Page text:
Many VQL accessors require additional information to be able to
work. For example consider the
zip accessor. This accessor is used
to read zip archive members as if they were simple files. In order to
open an archive member we need several pieces of information:
zip accessor therefore requires a more complex OSPath object
containing additional information about the
Delegate (i.e. the path
and accessor that the zip accessor will delegate the actual reading
to). We call this more complex path specification a
pathspec as it
specifies more precisely what the accessor should do. In a VQL query
we may build a pathspec from scratch using the
SELECT read_file( filename=pathspec(DelegateAccessor="file", DelegatePath="F:/hello.zip", Path="/hello.txt"), accessor="zip", length=5) FROM scope()
In the above example I am calling the
read_file() VQL function, and
building an OSPath object directly using the
zip accessor receives the new OSPath object and
Delegate: i.e. the “file” accessor, with a path of “F:/hello.zip”.
zipaccessor will open the member within it specified by the
Pathfield. For zip files, the path is interpreted as a forward slash separated unix like path (according to the zip specification). In this case the zip accessor will open a member called
We can combine the previous two queries to search zip files
SELECT OSPath, read_file(filename=OSPath, accessor="zip", length=5) FROM glob( globs="/*.txt", root=pathspec(DelegateAccessor="file", DelegatePath="F:/hello.zip", Path="/"), accessor="zip")
This time we provide the
glob() plugin the root (where searching
will begin) as a full OSPath object that we construct to represent the
top level of the zip archive (i.e. globing will proceed within the zip
We can transparently now pass the OSPath object that glob will return
directly into any VQL function or plugin that accepts a file
The OSPath object is now capable of more complex path manipulations:
OSPath.Dirname property represents the fully qualified OSPath
used to represent the container directory - we can simply pass it
directly to any plugins that deal with directories.
Note that more complex
Pathspec based paths are represented as a
JSON encoded object. It is ok to pass the stringified version the
OSPath around to plugins because they will automatically parse the
string into an OSPath object.
In previous versions of Velociraptor it was possible to pass a pathspec to the glob parameter (e.g. to glob within a zip file) however since 0.6.4 this is not allowed. Glob expressions are always flat strings (i.e. a glob is not a pathspec). A pathspec is allowed to be passed to the root parameter to indicate where searching should start from.
glob() plugin would emit the
FullPath column as a
string representing the serialized version of each file. This string
was passed to other plugins/vql functions which parsed it again. This
lead to a lot of unnecessary path serialization and parsing, but more
importantly it was difficult to maintain the correct “flavor” of the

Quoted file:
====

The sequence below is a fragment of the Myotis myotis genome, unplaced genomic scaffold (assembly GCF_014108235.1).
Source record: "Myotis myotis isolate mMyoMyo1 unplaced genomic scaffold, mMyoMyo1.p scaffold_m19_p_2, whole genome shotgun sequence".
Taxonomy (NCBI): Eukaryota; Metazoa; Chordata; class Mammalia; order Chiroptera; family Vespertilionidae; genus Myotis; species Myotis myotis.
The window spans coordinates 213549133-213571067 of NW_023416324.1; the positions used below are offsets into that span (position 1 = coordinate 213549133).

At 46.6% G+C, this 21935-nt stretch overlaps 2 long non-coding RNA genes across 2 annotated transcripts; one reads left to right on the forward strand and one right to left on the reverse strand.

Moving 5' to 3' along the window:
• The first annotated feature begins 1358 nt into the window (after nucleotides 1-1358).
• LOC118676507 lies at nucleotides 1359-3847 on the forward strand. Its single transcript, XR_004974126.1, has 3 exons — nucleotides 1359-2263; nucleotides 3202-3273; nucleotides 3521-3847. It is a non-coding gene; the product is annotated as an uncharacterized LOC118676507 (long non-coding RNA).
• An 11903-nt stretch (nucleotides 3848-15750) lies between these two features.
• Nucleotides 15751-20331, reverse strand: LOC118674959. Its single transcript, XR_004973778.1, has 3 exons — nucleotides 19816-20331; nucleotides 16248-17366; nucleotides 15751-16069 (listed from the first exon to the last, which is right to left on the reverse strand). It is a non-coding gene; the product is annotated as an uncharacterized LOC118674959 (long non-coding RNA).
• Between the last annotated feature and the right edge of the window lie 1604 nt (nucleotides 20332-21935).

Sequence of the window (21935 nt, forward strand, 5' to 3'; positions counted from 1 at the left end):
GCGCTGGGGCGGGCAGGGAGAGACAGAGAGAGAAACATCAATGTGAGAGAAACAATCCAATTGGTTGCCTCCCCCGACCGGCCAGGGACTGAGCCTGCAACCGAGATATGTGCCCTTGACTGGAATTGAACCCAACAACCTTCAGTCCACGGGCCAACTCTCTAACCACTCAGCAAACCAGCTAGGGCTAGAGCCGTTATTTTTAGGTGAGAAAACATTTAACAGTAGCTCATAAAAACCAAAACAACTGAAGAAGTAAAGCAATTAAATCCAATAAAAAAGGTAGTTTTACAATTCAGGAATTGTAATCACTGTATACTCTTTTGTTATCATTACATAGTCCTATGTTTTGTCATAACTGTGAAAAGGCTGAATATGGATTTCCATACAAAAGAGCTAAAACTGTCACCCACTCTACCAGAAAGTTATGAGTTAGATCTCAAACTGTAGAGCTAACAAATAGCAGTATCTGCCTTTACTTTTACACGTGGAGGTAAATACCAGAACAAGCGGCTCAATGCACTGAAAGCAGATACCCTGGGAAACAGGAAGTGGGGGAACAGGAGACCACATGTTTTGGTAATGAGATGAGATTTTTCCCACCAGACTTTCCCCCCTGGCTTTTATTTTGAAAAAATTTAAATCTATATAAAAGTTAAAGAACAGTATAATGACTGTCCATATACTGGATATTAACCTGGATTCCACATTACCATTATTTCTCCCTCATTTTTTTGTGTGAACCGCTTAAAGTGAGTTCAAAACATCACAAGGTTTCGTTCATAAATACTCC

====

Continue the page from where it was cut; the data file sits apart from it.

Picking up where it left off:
path throughout the query and required a lot of complex path
manipulations to extract specific parts of the path.
It should be more efficient to pass the raw OSPath object everywhere the old FullPath was used. However 0.6.4 onward still provide the FullPath column for backwards compatibility. The overall effect is that artifacts originally written for older versions of VQL should continue to work on 0.6.4. However newer artifacts written for 0.6.4 will not run on older clients.
Previously nested paths were encoded with URLs, but this is now deprecated and future VQL queries should not use URLs to encode nested paths.
Many people upgrade their Velociraptor server more frequently than
their clients. Usually, newer versions of Velociraptor maintains
reasonable backwards compatibility with older clients so most things
continue to work. However in 0.6.4, the introduction of the
column means that newer artifacts will fail on older clients (since
VQL is evaluated on the client).
See our Support Policy
To help with the migration process, we made the older versions of
artifacts easily available in newer servers. If you still have older
clients deployed, you should import older VQL artifacts into
server using the
artifact. This will import the old artifacts under a name reflecting
their version so they may be collected from older clients.
Path representation is surprisingly much more complex that it first appears. While paths are strings, internally Velociraptor treats them as a sequence of components with different flavors controlling how they are serialized and represented. This affords the VQL query a more powerful way to manipulate paths and build new paths based on them.
For more complex accessors, paths are represented as a JSON serialized
pathspec object, describing a delegate container path as well. Using
OSPath object methods does the right thing even for more complex
path and makes it a lot easier to manipulate (for example
OSPath.Dirname is a valid and correct
OSPath for the containing
directory, even for more complex pathspec based paths)